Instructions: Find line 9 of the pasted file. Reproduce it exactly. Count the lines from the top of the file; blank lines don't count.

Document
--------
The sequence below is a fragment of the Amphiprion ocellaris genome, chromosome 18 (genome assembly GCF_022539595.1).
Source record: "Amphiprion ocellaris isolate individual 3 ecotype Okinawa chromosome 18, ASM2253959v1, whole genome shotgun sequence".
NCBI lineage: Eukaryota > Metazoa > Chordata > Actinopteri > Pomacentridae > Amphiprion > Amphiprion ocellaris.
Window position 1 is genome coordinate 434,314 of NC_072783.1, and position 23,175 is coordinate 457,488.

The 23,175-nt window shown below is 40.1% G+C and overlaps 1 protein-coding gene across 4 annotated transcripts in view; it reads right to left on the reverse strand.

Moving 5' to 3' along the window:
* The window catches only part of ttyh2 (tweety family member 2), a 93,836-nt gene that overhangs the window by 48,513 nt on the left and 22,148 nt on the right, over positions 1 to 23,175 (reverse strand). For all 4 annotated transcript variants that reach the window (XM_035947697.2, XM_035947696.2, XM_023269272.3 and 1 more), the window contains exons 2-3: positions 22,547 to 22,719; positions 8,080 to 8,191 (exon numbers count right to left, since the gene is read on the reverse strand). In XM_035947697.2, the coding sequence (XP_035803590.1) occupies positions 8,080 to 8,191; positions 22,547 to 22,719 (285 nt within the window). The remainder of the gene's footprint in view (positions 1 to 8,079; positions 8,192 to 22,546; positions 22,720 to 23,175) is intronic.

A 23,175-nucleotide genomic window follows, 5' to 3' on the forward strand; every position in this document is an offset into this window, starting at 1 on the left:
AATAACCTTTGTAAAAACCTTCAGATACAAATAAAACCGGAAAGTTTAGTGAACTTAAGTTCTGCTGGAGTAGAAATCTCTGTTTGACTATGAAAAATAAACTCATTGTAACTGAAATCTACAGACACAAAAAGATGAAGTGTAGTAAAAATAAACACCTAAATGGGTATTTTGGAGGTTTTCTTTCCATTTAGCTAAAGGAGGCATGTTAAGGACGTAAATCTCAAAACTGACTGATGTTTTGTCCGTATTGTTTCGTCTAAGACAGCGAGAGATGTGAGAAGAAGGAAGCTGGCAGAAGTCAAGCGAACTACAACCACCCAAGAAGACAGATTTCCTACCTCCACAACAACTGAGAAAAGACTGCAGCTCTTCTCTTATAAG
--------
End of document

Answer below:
AATAACCTTTGTAAAAACCTTCAGATACAAATAAAACCGGAAAGTTTAGTGAACTTAAGTTCTGCTGGAGTAGAAATCTCTGTTTGACTATGAAAAATAAACTCATTGTAACTGAAATCTACAGACACAAAAAGATGAAGTGTAGTAAAAATAAACACCTAAATGGGTATTTTGGAGGTTTTCTTTCCATTTAGCTAAAGGAGGCATGTTAAGGACGTAAATCTCAAAACTGACTGATGTTTTGTCCGTATTGTTTCGTCTAAGACAGCGAGAGATGTGAGAAGAAGGAAGCTGGCAGAAGTCAAGCGAACTACAACCACCCAAGAAGACAGATTTCCTACCTCCACAACAACTGAGAAAAGACTGCAGCTCTTCTCTTATAAG